The center of mass can move up, or down, or not at all. That doesn't matter. The work by each force is equal to that force multiplied by the distance, through which, that force acts.

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The center of mass of the two mass system moves down. Furthermore, both tension force vectors point up. So shouldn't there be negative work done by the rope?

Let $\hat y$ be the unit vector in the upwards direction.

Consider mass $m$ as the system.
Mass $m$ has two external forces acting on it.
Force due to rope (tension) $\vec T = T\,\hat y$
Force due to gravitational attraction of the Earth $m\, \vec g =- m\,g\,\hat y$
If the displacement of mass $m$ is $\vec y = y\,\hat y$ then the work done on the mass $m$ by the two external forces is $\vec T \cdot \vec y+ m\,\vec g \cdot \vec y = T\,y - m\,g\,y.$
The tension force due to the rope does work on mass $m$.

Consider mass $M$ as the system.
Mass $m$ has two external forces acting on it.
Force due to rope (tension) $\vec T = T\,\hat y$
Force due to gravitational attraction of the Earth $M\, \vec g =- M\,g\,\hat y$
The displacement of mass $M$ is $-\vec y = -y\,\hat y$ and the work done on the mass $M$ by the two external forces is $\vec T \cdot (-\vec y)+ M\,\vec g\cdot (-\vec y) = -T\,y + M\,g\,y.$
Again the tension force due to the rope does work on mass $M$.

Consider mass $m$, mass $M$, the rope and the pulley as the system.
This system has the following external forces acting on it.
Force due to the pulley support (eg ceiling) $2\vec T = 2T\,\hat y$
Forces due to gravitational attraction of the Earth $M\, \vec g + m\,\vec g=- M\,g\,\hat y- m\,g\,\hat y$
The displacement of mass $M$ is $-\vec y = -y\,\hat y$, the displacement of mass $m$ is $\vec y = y\,\hat y$ and the displacement of the support is $\vec 0$.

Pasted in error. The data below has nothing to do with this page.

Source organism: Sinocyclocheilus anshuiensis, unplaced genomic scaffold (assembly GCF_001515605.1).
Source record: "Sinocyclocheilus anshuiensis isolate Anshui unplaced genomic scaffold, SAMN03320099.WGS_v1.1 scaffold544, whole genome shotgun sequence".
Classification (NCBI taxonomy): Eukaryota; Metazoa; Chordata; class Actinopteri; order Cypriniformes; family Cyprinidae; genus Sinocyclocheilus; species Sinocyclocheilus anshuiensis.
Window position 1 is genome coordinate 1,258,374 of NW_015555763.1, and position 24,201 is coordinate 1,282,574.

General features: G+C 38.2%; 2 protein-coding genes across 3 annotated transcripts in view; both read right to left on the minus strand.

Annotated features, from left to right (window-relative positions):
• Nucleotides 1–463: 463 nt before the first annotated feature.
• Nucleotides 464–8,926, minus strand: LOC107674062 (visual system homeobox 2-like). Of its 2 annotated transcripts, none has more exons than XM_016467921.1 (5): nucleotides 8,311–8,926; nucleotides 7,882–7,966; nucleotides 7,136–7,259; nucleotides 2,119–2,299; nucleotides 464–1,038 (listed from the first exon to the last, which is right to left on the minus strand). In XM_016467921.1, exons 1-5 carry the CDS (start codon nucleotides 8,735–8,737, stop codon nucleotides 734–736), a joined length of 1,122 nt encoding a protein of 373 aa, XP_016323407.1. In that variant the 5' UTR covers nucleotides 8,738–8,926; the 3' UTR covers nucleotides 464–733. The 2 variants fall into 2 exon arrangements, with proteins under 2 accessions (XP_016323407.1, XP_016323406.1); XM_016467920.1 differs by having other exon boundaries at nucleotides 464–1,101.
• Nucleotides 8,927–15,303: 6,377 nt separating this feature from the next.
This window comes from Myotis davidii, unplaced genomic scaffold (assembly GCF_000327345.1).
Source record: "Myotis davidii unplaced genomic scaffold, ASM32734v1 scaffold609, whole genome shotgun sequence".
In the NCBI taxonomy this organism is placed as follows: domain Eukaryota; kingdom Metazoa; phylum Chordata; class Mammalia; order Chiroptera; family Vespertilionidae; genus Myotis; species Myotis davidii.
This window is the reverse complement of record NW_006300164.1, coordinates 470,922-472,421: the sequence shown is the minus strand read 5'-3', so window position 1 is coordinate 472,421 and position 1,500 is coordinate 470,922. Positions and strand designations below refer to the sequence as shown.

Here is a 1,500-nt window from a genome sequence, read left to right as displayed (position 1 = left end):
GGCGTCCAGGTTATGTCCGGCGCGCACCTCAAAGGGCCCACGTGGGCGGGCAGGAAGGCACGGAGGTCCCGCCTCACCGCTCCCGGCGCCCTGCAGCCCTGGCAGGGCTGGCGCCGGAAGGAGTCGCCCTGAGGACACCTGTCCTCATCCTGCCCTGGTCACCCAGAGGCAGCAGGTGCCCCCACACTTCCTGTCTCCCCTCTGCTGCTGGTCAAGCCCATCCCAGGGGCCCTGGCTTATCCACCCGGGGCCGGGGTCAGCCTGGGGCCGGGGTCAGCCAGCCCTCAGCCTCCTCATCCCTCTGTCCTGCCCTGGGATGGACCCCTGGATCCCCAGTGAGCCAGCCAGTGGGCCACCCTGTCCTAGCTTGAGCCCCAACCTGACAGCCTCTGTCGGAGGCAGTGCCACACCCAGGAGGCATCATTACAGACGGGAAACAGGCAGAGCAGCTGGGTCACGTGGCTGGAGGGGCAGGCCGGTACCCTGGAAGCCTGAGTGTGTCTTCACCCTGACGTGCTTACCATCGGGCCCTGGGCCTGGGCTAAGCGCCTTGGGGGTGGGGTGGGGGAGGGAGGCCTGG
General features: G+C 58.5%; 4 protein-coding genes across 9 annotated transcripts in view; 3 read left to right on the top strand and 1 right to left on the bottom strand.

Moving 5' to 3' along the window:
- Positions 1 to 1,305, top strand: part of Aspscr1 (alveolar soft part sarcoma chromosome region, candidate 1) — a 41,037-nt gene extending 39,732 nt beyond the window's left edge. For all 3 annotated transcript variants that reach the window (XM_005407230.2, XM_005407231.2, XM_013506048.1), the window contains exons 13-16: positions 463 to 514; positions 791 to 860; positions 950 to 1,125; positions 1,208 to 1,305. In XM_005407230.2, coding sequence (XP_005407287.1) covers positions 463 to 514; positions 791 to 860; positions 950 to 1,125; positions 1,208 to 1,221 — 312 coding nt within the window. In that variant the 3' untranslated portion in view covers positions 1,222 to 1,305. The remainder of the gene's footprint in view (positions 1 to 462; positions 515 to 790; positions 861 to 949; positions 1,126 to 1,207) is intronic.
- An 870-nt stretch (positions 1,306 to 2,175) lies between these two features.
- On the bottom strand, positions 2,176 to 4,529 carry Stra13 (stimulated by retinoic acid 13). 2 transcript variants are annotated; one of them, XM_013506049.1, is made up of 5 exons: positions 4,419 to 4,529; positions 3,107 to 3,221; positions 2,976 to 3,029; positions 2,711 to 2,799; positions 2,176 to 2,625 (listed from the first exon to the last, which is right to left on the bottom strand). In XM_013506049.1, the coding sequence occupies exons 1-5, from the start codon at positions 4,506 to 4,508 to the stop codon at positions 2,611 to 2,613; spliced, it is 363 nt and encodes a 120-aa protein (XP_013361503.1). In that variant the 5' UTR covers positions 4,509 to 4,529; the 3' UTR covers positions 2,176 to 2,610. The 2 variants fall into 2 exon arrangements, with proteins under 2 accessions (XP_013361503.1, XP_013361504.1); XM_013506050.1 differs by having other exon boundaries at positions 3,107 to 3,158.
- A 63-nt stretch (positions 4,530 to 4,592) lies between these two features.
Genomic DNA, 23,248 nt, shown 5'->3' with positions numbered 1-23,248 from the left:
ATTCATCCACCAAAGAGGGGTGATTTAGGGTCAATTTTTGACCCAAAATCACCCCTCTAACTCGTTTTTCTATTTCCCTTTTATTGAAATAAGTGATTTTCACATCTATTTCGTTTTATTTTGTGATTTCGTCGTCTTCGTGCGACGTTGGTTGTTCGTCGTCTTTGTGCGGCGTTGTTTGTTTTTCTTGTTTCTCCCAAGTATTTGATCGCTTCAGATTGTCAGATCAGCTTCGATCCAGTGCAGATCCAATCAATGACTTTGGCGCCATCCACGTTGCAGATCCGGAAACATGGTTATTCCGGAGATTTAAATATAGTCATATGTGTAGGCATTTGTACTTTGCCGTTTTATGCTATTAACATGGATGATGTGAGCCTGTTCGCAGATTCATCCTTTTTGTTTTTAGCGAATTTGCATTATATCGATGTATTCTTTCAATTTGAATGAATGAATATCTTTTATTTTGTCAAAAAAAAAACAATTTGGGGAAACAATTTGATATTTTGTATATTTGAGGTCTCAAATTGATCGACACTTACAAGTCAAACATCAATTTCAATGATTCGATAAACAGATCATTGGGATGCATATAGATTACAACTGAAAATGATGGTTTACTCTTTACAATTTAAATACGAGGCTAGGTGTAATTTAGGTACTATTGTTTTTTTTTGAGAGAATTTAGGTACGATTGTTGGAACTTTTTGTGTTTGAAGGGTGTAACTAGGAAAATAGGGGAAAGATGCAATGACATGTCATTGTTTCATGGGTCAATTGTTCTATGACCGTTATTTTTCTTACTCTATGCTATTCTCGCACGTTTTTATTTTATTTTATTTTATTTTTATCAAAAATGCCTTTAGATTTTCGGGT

The work done on the system by the external forces is $2\vec T \cdot \vec 0+ M\,\vec g\cdot (-\vec y)+m\,\vec g\cdot (\vec y) = M\,g\,y - m\,g\,y$
[Alternatively the centre of mass of the two masses undergoes a displacement of $\dfrac{M-m}{M+m} \vec y$ and the work done by the external gravitational force is $(M+m)\vec g \cdot \dfrac{M-m}{M+m} \vec y=(M-m)\,g\,y$ as before.]

It is the work done by the gravitational attractive forces due to the Earth on the masses which changes the kinetic energy of this system and in doing so the centre of mass of this system changes position.

If you want the system to be just the two masses then there are two external tension forces acting on the masses $\vec T = T\,\hat y$ but their displacements are $\vec y$ and $- \vec y$ so the work done by these two tension forces is $\vec T \cdot \vec y + \vec T \cdot (-\vec y)=0$.
The work done on the system by the other two external forces is $M\,g\,y - m\,g\,y$.

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  • $\begingroup$ Why do you do 2T * 0 and Mg* -y and mg*y when considering m, M, the rope and the pulley as the system. Shouldn't you be concerned with the displacement of the entire system, not individual components? $\endgroup$ – Serendipitous Epiphany May 8 '19 at 5:36
  • $\begingroup$ @TypicalHighschooler I have added the work done in terms of the displacement of the centre of mass of the system. $\endgroup$ – Farcher May 8 '19 at 6:12
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The tension, $T ,$ on both sides of the pully is: $$T= mg+m \alpha \,,$$ where $$\alpha =\frac{M-m}{M+m} g \,.$$

The pully is just changing the direction of $T$ which is equal on both sides and is being pulled down by a net force of $2 T$ which is supported by the ceiling.

As long as the pully is frictionless and has no mass and the rope infinitely flexible and massless with no friction, no work is done by the pully. But say you attach a spinning paper fan to the axis of pully; then, the tension $T$ will not be equal on both sides anymore and work will be done by the pully. Or if pully has mass and angular inertia, or friction.